Some brothers want to organize a program involving watching an Islamic video in the local mosque in the last ten days of Ramadan.
Firstly, are there much better ways of spending time in the worship of Allah in Laila-tul-Qadr other than learning from an Islamic video?
Another concern that brothers have expressed is that is it okay to watch a video in the mosque? There have been reservations about images of people being shown in the prayer hall, which is the only space that can be provided for a large gathering.
Thank you kindly.
As far as showing an Islamic video, for instance a lecture, is concerned, if one agrees with the opinion previously expressed at ‘Understanding Islam’1 that only the polytheistic images have been prohibited by the Prophet (pbuh), then there is no harm in showing it in the prayer-hall. However, I would request you that if the idea of showing an Islamic video in the mosque is not welcomed by all the regular participants, then it should rather be avoided. There may, indeed, be Muslims who do not agree with the opinion (regarding pictures) given at ‘Understanding Islam’, who may feel that showing or watching recorded lectures is prohibited in Islam, because of the images of the person delivering the lecture. One may try to convince such people of one’s opinion, but one should never try to enforce his opinion on others, especially in a common place like a mosque. After all, even if one ascribes to the opinion that it is not prohibited to show or watch pictures, it only implies that showing/watching pictures is lawful or allowed, not obligatory.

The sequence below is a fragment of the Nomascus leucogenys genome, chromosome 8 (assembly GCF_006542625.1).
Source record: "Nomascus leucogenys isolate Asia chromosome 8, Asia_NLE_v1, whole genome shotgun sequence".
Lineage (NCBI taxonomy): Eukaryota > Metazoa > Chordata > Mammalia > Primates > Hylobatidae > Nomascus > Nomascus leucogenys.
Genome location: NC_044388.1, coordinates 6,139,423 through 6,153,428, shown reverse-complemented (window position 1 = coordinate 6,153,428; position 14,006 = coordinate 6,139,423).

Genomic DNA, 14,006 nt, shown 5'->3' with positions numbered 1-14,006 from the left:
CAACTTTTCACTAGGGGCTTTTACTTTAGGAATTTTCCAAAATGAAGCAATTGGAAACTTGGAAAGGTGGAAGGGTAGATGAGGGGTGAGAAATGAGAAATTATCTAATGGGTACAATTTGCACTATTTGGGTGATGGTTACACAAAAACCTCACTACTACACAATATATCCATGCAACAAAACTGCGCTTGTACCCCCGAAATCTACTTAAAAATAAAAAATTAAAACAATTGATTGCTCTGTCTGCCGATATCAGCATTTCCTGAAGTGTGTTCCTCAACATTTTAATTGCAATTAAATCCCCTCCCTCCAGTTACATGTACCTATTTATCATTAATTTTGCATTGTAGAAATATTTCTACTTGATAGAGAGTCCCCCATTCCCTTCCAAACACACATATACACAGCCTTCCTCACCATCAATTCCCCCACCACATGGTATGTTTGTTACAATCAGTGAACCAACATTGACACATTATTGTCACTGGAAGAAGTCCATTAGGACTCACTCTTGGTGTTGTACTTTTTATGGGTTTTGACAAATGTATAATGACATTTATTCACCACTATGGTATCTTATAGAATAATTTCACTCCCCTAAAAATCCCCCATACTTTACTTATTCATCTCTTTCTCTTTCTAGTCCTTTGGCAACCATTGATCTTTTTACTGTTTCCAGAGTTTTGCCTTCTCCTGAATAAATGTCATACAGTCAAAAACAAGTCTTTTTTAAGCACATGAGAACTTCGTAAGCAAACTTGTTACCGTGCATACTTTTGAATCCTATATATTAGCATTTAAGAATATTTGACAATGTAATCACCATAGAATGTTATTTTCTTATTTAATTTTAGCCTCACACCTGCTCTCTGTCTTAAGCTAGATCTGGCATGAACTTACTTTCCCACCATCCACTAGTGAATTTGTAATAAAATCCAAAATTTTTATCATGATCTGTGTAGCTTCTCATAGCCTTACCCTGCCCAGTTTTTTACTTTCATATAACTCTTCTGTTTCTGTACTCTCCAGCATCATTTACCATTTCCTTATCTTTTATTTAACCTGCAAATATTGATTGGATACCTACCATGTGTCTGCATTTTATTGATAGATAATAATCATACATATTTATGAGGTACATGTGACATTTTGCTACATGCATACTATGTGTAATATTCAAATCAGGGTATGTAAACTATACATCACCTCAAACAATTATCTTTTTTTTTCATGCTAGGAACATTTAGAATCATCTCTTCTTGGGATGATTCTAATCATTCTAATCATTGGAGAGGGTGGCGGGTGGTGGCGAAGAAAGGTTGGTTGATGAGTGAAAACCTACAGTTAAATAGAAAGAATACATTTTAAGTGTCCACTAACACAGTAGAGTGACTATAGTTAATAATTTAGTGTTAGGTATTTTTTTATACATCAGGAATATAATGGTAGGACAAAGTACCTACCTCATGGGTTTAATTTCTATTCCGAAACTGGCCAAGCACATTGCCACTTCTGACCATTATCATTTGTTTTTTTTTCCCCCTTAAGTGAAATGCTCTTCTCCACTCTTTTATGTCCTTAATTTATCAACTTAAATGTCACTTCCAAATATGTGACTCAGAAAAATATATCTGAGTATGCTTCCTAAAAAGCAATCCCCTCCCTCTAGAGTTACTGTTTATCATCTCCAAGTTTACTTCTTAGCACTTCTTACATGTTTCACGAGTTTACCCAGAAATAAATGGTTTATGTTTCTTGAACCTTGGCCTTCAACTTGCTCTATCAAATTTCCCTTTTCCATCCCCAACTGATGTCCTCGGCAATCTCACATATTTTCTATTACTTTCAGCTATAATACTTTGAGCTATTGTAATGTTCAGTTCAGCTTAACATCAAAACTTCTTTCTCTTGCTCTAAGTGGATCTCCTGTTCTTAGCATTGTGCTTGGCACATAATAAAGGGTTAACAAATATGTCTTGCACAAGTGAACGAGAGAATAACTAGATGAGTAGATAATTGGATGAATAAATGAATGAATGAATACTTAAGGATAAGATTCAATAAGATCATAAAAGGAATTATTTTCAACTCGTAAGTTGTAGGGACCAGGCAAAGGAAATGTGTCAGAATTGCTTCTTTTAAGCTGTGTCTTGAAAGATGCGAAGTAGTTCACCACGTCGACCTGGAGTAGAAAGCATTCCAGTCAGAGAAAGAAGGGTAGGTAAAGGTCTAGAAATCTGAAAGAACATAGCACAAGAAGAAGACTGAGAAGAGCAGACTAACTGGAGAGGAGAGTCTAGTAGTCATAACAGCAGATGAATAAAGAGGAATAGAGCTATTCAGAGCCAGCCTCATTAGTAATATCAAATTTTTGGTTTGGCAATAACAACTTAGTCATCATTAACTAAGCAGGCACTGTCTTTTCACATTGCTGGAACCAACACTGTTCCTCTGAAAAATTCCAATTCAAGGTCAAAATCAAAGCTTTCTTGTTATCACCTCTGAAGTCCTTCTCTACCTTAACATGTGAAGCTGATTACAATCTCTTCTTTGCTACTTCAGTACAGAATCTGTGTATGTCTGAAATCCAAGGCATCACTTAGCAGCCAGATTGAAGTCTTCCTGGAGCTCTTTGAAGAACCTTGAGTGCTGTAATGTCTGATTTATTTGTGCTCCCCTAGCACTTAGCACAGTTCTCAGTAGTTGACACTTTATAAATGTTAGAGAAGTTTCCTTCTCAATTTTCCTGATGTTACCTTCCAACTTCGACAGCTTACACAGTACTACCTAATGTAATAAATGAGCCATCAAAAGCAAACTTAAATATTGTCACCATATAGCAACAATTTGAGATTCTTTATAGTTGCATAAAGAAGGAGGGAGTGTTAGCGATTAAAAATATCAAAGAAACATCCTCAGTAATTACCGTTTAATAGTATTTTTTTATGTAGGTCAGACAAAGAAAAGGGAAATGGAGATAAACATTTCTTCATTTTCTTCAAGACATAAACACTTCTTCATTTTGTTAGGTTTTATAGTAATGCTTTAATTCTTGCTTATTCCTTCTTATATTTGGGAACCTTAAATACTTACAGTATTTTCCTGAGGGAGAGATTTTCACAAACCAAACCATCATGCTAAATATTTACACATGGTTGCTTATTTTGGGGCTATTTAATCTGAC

I would, therefore, suggest that unless the participants unanimously agree and allow playing the said Islamic videos, playing such videos should be avoided, to avoid flaming any disputes and differences.
As far as whether or not there are any better ways of spending the last few nights of Ramadhan is concerned, it really depends on the personal inclinations of the individuals involved. One individual may like to spend his nights in prostration to his Lord, another may like to spend his nights reading or memorizing the Qur’an; while yet another may like to read the explanations/commentaries on the Islamic literature of a particular scholar. Due to these variances in the likings of the individuals, I do not like the idea of organizing any collective activities (like showing Islamic videos or even arranging lectures on the Qur’an) during these nights. I would rather suggest that each individual should organize and plan for his own activities. However, if the whole Muslim community of the area is inclined toward organizing to show Islamic videos during these nights and there exists no difference among them as to what sort of videos should be shown, then there would be no harm in doing so.
November 20, 2000
- For details, please refer to a few of my earlier responses titled: ‘Pictures & Photography‘ and ‘If Pictures & Photography are Forbidden Then Why Do Muslims Get Their Pictures Taken?‘. [↩]